Three years later, Firas had driven his mother so crazy with incessant rock ‘n’ roll and screaming fits of rage that she finally agreed to send him to art school in London, just to get him out of her house. She wanted to be left in peace with her angelic younger son, Kamaal. Kamaal was going into pre-med at Cairo University, and would live at home, and play his mother her favorite songs on the oud whenever he wasn’t too busy studying.
As he packed up his duffel bag before heading to the airport, Firas heard the metallic chime of the church bells of St. Demiana, quickly drowned out by a million muezzins calling to him, reminding him to pray. He dropped to his knees and threw his forehead on the ground, and although the tears didn’t fall, his thanks flowed out of him like a river. If his mother hadn’t pulled him up off of the floor and dragged him to the car, yelling, “Lord, get this devil out of my house!” he would have missed his flight. He didn’t step foot again in al-Zeitoun until he was there with Elaine and Sarah, playing with monkeys.
“Magdy?” He gave Firas a puzzled look. Then the recognition flushed his face. “Son of a bitch!”
They got touchy in the Egyptian way, unafraid to kiss and reach out for flesh. Firas noticed Magdy had a couple gold teeth and many brown ones. It made him run his tongue over his own pristine whites. Which reminded him: he needed to check the pharmacy for whitening strips. Salma could use some of those.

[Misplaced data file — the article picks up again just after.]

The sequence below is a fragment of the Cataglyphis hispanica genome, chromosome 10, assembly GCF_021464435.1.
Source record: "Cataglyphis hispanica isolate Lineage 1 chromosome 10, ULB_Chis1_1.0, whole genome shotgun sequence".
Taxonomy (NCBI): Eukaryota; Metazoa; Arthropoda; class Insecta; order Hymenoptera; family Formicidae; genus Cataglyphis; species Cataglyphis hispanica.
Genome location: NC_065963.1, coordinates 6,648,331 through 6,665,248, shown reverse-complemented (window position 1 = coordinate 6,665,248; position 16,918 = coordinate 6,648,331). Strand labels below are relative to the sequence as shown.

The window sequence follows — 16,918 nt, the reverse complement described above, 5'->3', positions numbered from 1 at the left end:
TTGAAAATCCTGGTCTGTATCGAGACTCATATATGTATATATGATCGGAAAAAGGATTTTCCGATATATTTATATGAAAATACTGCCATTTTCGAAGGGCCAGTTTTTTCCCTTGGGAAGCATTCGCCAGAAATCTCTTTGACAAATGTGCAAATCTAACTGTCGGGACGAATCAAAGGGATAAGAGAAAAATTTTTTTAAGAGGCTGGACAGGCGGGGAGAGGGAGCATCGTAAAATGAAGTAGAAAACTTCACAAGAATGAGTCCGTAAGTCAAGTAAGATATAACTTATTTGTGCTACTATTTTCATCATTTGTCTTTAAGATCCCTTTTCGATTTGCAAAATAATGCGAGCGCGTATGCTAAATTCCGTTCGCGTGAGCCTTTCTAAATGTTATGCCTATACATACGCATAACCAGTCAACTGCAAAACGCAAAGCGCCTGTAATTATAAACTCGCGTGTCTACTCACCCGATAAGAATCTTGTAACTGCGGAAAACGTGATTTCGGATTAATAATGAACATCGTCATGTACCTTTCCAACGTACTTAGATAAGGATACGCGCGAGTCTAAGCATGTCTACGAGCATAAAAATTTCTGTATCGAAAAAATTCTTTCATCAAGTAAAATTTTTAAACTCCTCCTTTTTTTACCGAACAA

“Kamaal told me you were coming! When the hell did you get here?”
They chatted for a few minutes, feeling each other out. It felt good, falling into an old rhythm. It gave them energy.
“Blushing groom, I hear?” Magdy teased.
“Something like that,” Firas said.
“Listen, what’re you doing?” Magdy asked. “My wife’s away. I’ll pull out the shisha.”
Firas considered his options. Technically, he wasn’t supposed to smoke anything while fasting, but he wanted to hang out with Magdy. He could just refrain from inhaling. He caught a whiff of the stale-feet smell of the mosque. Saw the ceiling fans were not newish.
“Let’s go,” Firas said. He hadn’t even gotten around to taking off his shoes.
They walked down a residential street much like Firas’s. Housekeepers in colorful hijabs were beating the dust out of old rugs with sturdy brooms. Campaign posters were everywhere, a few as high as ten feet, with some stern-looking brothers staring you down. His brother, Kamaal, he’d probably vote for the man who’d end up winning, whoever that might be. Firas wondered what their mother would have made of the revolution. Probably not much; to her, it had all become meaningless after they killed Sadat.
Magdy stopped in front of a modest building and unlocked the gate. They crept to the back and climbed up precarious stairs. Magdy was ahead of him and Firas noticed the leather strap of Magdy’s left sandal was broken, exposing a calloused heel. They passed through a porch busy with toys and household wares. Herbs grew in clay pots along the ledge.
Magdy pointed to the mess of toys and smiled, “Grandchildren.”
Inside it was dark. They went to a small room in the back with a couch and a table: Magdy’s man cave. It smelled like a thousand and one nights of shisha. At least that explained the brown teeth.